The Wheeler court quoted from the United States Supreme Court decision in Dickerson v. Colgrove, 10 Otto 578, 580, 100 U.S. 578, 580, 25 L. Ed. 618 (1880), in which the Court wrote:
" 'The vital principle is that he who by his language or conduct leads another to do what he would not otherwise have done, shall not subject such person to loss or injury by disappointing the expectations upon which he acted. Such a change of position is sternly forbidden * * *. This remedy is always so applied as to promote the ends of justice.' " 398 S.W.2d at 96.
Although promissory estoppel normally is considered a defensive plea, "it may be used by a plaintiff as a ground of entitlement to relief." Kenney v. Porter, 604 S.W.2d 297, 303 (Tex.Civ.App.--Corpus Christi 1980, writ ref'd n.r.e.); Southwest Water Servs., Inc. v. Cope, 531 S.W.2d 873, 877 (Tex.Civ.App.--Fort Worth 1975, writ ref'd n.r.e.). Under Texas law the burden of proving all the essential elements of promissory estoppel is on the party asserting the doctrine. Concord Oil Co. v. Alco Oil & Gas Corp., 387 S.W.2d 635, 639 (Tex.1965); Barfield v. Howard M. Smith Co. of Amarillo, 426 S.W.2d 834, 838 (Tex.1968).
We hold that Guadalupe is estopped from denying that it would maintain the certificates of deposit as a trust account. Therefore, we affirm the district court's order to turn over the funds.11 The trial court made sufficient findings for us to conclude that Guadalupe in effect promised TMSC that the funds would be maintained separately as a trust account.12 Under its Findings of Fact, the bankruptcy court, Judge Gandy, found that:
"10. Prior to ... [the] wire transfer, TMSC explained to Guadalupe that such funds were trust funds in the nature of tax and insurance escrow of its mortgagors. TMSC advised Guadalupe, however, that the interest earned from said Certificates of Deposit could be used to partially satisfy its obligation to Guadalupe.
"11. Guadalupe, therefore, issued to TMSC three (3) Certificates of Deposit, each in the amount of $100,000.00, and styled as follows:
"(a) Texas Mortgage Services Corporation Trust Account No. 1.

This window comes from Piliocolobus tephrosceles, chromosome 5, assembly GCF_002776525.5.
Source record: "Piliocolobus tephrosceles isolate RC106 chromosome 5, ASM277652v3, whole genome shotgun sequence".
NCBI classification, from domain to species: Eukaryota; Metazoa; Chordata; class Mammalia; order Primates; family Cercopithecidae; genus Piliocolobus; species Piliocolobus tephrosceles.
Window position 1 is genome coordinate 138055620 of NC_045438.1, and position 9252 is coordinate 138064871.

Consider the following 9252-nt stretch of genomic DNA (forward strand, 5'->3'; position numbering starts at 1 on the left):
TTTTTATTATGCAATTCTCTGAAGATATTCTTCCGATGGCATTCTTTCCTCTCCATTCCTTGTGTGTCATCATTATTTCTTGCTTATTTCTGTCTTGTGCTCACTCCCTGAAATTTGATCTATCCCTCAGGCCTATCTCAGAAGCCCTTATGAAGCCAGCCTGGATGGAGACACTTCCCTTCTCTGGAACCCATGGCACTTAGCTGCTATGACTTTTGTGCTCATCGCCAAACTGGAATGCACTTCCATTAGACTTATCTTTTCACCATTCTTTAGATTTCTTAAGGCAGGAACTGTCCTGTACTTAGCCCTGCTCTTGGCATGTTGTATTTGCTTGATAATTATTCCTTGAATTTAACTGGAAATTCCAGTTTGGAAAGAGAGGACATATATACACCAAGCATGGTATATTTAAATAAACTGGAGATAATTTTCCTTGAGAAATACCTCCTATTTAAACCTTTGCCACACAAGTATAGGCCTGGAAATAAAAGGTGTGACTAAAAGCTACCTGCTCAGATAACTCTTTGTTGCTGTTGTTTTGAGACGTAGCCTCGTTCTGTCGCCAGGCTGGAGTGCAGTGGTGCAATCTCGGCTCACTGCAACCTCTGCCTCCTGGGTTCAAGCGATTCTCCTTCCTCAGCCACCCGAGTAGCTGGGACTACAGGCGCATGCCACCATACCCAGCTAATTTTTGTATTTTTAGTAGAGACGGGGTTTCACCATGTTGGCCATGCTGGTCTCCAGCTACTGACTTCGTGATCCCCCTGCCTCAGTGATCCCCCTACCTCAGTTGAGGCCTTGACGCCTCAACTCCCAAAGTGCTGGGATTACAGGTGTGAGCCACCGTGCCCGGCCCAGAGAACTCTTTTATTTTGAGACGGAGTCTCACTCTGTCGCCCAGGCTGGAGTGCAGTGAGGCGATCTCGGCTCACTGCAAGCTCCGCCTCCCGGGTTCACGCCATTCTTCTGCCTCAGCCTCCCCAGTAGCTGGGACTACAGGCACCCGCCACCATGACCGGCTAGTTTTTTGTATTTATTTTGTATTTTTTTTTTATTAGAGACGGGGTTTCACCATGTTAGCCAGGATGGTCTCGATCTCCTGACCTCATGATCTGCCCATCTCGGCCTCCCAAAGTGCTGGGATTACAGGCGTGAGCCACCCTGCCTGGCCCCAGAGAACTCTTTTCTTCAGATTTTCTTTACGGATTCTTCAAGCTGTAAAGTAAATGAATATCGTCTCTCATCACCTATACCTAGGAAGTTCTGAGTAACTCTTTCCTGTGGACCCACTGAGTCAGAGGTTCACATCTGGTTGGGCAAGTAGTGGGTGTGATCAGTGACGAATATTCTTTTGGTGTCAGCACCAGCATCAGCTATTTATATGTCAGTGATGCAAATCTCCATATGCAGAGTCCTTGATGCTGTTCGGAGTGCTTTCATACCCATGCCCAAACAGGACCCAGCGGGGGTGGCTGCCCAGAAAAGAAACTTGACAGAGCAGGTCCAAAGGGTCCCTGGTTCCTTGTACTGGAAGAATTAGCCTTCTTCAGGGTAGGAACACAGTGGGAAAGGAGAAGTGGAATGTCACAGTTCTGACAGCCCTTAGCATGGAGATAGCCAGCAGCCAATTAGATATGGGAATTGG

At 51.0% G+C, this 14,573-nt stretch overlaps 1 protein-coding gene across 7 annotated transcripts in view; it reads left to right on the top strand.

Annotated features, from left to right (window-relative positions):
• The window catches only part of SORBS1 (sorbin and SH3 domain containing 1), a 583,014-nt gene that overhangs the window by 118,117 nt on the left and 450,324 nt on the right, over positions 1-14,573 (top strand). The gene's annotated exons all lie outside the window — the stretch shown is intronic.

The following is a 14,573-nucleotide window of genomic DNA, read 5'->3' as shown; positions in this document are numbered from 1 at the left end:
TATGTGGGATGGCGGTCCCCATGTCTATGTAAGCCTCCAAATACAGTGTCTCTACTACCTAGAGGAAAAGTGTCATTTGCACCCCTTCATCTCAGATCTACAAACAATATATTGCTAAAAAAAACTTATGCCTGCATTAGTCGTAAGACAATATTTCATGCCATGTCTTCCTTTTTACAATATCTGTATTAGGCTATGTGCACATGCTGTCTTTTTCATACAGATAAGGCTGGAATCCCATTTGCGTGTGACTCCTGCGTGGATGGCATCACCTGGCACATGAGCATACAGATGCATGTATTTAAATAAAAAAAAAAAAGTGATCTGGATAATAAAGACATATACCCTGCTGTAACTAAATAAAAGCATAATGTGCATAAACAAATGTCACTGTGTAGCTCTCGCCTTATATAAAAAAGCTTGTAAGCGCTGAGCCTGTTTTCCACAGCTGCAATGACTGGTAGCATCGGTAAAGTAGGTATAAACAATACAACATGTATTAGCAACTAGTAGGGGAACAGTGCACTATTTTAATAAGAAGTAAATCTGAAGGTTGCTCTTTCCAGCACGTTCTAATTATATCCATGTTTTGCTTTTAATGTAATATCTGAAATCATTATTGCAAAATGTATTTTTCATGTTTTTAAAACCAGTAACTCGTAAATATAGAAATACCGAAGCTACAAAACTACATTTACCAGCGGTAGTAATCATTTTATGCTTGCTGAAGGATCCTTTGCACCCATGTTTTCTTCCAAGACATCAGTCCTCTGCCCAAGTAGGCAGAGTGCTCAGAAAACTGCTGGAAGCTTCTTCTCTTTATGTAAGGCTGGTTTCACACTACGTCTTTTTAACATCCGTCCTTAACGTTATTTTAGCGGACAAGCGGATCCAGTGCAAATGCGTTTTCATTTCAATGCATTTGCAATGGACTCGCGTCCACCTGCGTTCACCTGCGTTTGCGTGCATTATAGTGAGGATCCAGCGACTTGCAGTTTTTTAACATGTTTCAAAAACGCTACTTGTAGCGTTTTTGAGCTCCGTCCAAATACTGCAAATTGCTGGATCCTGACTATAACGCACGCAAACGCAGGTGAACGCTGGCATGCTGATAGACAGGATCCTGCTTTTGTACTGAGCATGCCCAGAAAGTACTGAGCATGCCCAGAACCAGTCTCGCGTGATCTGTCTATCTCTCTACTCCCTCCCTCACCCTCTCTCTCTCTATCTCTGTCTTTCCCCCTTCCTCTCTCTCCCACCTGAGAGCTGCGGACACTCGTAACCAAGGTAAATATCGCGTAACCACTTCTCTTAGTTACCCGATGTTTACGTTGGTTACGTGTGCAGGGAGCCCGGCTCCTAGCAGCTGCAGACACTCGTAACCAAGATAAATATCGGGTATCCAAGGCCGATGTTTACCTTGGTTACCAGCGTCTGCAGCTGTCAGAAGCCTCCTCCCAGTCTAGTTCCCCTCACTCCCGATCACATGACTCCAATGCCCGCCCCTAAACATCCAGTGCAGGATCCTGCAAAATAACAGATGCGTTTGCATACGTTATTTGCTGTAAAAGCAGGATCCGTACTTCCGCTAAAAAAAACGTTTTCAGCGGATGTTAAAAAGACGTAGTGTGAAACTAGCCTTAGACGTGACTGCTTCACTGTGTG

"(b) Texas Mortgage Services Corporation Trust Account No. 2.
"(c) Texas Mortgage Services Corporation Trust Account No. 3.
"13. In August of 1982, [after the transfer] TMSC again advised Guadalupe of the trust nature of the funds held in those Certificates of Deposit." (Emphasis added.)
The bankruptcy court's Findings of Fact indicate that the parties discussed the nature of the deposit "prior" to TMSC's detrimental reliance in wiring the funds to Guadalupe, and understood that Guadalupe was entitled only to the interest generated by the account. Having learned that it would be able to keep any interest produced by the deposit, although under the conditions set out by TMSC, Guadalupe "therefore" issued certificates of deposit to TMSC, each bearing the label "Trust Account."13 Finally, the bankruptcy court's findings indicate that TMSC again confirmed that the funds were to be maintained as a trust in August 1982, after the transfer had taken place. These findings lead us to conclude that Guadalupe is estopped from denying the enforceability of its promise: Guadalupe agreed to, or acquiesced in, TMSC's conditions concerning the proposed transfer of the funds; appellant reasonably should have expected that its agreement with or acquiescence in TMSC's proposal would induce TMSC to proceed with the transfer of the $300,000; Guadalupe's agreement induced TMSC to take action of a definite and substantial character by transferring the funds; and, enforcement of Guadalupe's implicit promise to maintain the deposit as a trust account is necessary to promote the ends of justice.
We find particular support for our holding in the rule stated in Turcotte v. Trevino, 499 S.W.2d 705 (Tex.Civ.App.--Corpus Christi 1973, writ ref'd n.r.e.), on remand, 544 S.W.2d 463 (Tex.Civ.App.--Corpus Christi 1976), rev'd on other grounds, 564 S.W.2d 682 (Tex.1978). In that case, the Texas Court of Appeals wrote: